Protected Bat Species to be Reclassified as Endangered: What You Need to Know

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On November 29, 2022, the U.S. Fish and Wildlife Service (USFWS) announced a final rule to reclassify the Northern Long Eared Bat (NLEB) from threatened to endangered, a move that will have wide ranging impacts to development and transportation projects across 37 states and the District of Columbia which comprise this bat’s range. Since 2015 the NLEB has been classified as threatened, which allows development projects to generally avoid federal tree clearing restrictions and site-specific bat surveys, but the new proposed rule will effectively remove those allowances. The up-listing, which will become effective on January 30, 2023, was proposed as a result of continued decline in the numbers of NLEB mostly due to the continued spread of white nose syndrome, a fungus that results in large numbers of deaths among hibernating bats. 

What is the USFWS Guidance?

The development community has been waiting on guidance to be issued by the USFWS detailing the procedures that will have to be followed for construction projects. While we wait for that guidance, indications are that similar procedures for the less common and federally endangered Indiana Bat will be needed. While some exceptions may be encountered, this generally means that tree clearing will be restricted during the bat’s active season (generally April – November depending on location), or a site-specific bat survey will be required to clear a site of NLEB presence.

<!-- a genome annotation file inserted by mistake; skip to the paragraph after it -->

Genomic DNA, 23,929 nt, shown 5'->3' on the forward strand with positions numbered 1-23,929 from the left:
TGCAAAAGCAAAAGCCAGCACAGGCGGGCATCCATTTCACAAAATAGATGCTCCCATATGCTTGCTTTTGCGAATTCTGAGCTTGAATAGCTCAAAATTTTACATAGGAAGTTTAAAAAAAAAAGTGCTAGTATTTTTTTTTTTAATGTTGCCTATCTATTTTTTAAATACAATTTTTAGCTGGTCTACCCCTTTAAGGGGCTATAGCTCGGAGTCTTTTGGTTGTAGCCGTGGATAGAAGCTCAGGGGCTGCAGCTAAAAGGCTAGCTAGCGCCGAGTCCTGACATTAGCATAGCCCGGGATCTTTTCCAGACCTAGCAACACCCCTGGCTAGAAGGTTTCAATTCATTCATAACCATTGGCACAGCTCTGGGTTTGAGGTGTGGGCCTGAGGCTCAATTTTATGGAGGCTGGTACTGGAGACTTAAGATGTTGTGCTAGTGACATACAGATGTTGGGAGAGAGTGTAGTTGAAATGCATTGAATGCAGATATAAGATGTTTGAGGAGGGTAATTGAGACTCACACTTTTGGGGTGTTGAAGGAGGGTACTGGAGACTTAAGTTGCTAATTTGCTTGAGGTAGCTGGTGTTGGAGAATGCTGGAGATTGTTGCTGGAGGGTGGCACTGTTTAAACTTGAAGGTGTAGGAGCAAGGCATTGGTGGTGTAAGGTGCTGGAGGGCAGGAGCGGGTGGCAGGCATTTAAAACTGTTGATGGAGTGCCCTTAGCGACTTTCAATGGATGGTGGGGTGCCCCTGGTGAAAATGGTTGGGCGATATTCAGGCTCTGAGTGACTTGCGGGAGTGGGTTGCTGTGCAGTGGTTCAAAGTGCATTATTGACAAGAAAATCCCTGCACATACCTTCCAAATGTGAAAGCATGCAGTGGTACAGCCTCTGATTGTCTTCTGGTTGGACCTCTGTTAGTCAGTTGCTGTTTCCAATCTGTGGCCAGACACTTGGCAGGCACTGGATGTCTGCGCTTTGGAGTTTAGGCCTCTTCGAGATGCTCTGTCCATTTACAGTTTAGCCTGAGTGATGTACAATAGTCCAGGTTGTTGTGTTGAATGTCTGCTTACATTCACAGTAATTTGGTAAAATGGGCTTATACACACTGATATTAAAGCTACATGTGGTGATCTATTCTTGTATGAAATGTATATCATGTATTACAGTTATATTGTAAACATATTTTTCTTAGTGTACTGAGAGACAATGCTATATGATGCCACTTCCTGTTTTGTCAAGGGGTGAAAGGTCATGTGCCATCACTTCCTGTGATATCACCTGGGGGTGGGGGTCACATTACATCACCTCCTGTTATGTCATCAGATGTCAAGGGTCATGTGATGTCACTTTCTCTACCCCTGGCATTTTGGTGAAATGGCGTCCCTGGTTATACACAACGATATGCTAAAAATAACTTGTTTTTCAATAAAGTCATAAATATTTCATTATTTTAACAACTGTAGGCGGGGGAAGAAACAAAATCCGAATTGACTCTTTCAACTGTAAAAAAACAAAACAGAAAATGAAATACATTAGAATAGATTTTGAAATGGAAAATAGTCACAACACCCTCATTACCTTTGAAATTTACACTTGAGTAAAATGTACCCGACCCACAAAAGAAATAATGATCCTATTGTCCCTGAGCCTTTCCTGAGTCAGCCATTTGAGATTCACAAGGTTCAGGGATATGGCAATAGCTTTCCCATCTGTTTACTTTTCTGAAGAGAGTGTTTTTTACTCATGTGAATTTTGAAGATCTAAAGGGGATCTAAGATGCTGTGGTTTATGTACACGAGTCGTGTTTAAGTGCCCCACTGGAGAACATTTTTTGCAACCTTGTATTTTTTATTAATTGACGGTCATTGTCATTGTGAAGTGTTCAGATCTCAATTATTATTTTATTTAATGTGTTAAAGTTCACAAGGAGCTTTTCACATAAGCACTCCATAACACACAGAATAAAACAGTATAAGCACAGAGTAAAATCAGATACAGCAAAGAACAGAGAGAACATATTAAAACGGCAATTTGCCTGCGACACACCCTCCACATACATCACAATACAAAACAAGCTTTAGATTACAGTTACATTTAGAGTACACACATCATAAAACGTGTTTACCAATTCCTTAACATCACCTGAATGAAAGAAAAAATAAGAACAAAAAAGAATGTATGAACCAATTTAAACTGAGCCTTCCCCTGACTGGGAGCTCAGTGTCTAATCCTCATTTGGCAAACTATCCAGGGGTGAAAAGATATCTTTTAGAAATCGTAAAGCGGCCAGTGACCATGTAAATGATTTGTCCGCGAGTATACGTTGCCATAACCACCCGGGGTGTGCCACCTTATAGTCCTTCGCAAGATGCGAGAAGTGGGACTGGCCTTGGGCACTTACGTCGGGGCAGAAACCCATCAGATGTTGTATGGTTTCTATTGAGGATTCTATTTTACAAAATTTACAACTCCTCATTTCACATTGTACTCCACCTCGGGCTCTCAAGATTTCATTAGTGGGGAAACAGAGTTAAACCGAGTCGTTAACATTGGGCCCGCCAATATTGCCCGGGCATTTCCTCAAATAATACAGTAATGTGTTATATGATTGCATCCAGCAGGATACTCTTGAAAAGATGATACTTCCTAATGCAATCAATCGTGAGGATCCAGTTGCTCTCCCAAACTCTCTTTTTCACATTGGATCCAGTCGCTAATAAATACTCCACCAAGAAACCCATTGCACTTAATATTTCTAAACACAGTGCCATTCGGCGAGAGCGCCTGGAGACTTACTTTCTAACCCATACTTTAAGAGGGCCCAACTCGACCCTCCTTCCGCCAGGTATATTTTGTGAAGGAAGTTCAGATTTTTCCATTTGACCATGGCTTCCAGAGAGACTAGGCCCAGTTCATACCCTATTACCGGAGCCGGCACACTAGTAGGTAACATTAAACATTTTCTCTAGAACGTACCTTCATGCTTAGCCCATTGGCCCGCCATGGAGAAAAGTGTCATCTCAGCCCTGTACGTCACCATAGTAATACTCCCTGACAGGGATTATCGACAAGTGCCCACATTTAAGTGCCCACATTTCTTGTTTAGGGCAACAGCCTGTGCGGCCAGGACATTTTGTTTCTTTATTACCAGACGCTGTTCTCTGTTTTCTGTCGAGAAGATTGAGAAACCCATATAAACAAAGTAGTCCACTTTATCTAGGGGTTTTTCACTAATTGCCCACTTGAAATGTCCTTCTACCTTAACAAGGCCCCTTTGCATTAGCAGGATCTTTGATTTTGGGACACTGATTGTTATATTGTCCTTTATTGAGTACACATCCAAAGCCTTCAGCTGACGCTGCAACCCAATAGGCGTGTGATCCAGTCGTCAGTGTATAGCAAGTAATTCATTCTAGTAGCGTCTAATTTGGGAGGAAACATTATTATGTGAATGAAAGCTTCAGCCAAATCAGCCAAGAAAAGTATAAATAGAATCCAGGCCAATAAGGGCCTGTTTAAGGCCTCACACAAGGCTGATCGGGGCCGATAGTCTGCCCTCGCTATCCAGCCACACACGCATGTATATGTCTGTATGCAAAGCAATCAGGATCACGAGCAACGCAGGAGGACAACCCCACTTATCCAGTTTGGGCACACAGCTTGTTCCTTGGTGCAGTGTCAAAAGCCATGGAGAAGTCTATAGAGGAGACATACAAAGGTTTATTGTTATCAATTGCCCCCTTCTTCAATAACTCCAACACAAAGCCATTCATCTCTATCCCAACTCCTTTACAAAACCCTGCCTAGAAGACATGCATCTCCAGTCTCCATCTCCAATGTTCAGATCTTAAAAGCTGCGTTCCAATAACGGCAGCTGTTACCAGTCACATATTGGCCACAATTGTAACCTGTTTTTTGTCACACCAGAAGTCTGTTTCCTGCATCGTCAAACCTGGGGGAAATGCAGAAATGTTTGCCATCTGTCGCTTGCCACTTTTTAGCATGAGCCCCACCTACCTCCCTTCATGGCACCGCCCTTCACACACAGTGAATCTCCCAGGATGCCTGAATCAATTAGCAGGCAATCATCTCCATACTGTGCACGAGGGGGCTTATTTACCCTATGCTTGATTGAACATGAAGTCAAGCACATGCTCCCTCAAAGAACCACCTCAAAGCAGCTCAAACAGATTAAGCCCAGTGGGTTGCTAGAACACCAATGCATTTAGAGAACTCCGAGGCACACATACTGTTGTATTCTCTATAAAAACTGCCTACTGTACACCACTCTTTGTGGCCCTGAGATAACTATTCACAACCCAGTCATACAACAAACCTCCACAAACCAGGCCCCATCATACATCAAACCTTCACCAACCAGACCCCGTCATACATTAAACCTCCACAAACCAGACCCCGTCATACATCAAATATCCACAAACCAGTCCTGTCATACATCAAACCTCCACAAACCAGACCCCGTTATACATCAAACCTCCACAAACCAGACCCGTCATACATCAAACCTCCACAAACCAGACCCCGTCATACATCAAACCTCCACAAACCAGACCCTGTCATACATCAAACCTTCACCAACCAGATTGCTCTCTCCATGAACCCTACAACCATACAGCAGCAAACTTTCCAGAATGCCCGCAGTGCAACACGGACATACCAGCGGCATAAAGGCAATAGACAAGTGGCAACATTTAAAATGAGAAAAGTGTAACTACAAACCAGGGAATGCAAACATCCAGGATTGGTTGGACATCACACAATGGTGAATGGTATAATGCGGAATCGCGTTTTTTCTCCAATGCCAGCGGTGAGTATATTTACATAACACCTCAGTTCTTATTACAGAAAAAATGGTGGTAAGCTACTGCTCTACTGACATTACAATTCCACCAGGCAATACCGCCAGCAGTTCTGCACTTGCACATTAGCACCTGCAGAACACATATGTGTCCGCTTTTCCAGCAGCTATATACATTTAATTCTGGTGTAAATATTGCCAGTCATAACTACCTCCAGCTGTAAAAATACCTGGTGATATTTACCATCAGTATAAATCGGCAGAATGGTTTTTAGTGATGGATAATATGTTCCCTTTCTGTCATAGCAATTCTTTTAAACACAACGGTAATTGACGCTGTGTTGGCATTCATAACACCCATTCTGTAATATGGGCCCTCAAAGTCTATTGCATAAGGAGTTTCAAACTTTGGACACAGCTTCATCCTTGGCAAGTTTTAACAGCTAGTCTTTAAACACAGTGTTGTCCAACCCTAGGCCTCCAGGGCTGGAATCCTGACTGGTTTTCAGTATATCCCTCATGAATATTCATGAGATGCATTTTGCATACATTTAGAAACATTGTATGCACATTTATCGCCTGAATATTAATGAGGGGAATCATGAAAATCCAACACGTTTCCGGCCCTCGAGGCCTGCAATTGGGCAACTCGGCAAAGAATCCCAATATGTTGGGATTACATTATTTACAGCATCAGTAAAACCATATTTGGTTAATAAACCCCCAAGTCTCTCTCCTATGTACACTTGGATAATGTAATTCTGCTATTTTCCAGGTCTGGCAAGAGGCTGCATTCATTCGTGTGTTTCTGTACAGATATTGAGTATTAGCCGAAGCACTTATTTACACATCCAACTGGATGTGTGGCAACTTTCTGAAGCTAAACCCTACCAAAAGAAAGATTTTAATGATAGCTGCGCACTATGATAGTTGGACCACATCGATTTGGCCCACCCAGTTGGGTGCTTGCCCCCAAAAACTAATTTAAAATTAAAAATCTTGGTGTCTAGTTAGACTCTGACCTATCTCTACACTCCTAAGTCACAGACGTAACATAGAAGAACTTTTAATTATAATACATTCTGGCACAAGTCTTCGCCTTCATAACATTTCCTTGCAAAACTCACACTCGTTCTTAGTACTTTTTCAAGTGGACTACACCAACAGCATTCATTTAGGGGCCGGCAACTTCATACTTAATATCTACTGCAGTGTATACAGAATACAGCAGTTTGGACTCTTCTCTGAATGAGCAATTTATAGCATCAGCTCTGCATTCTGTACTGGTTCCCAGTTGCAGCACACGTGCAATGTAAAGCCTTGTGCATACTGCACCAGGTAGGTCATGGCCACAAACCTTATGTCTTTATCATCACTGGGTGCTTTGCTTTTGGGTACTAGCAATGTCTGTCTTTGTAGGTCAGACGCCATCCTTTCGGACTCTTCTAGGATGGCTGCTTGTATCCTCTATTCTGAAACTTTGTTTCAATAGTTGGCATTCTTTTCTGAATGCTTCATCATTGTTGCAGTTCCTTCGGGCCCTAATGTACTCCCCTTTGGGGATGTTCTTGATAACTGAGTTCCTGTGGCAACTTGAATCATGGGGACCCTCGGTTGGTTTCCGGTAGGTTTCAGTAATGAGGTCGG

The USFWS had promised to issue specific guidance in November 2022, but state transportation agencies within the bat’s range have already begun instructing contractors and other interested parties to plan on having these restrictions in place in the Spring of 2023. The Virginia Department of Transportation has even issued an RFP for technical assistance in setting up a Programmatic Agreement with state and federal agencies knowing this new rule will have a significant impact on construction projects. Projects with wetland permits already issued that cannot be completed by the likely effective date of the up-listing (January 30, 2023) will likely be directly impacted and may have to re-coordinate their endangered species clearance, although interim consultation guidance is expected to be issued by USFWS which will discuss procedures for minimizing disruptions to already permitted projects. 

How Can ECS Help?

Whatever the logistical process ends up being, development projects moving forward will surely have a new hurdle to overcome. ECS’ team of Natural Resource Professionals can help navigate your project through the process as efficiently as possible to help avoid schedule impacts. As with all endangered species concerns, early awareness helps avoid delays.

Contact us to learn more.

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Photo Credit: Environmental Conservation Online System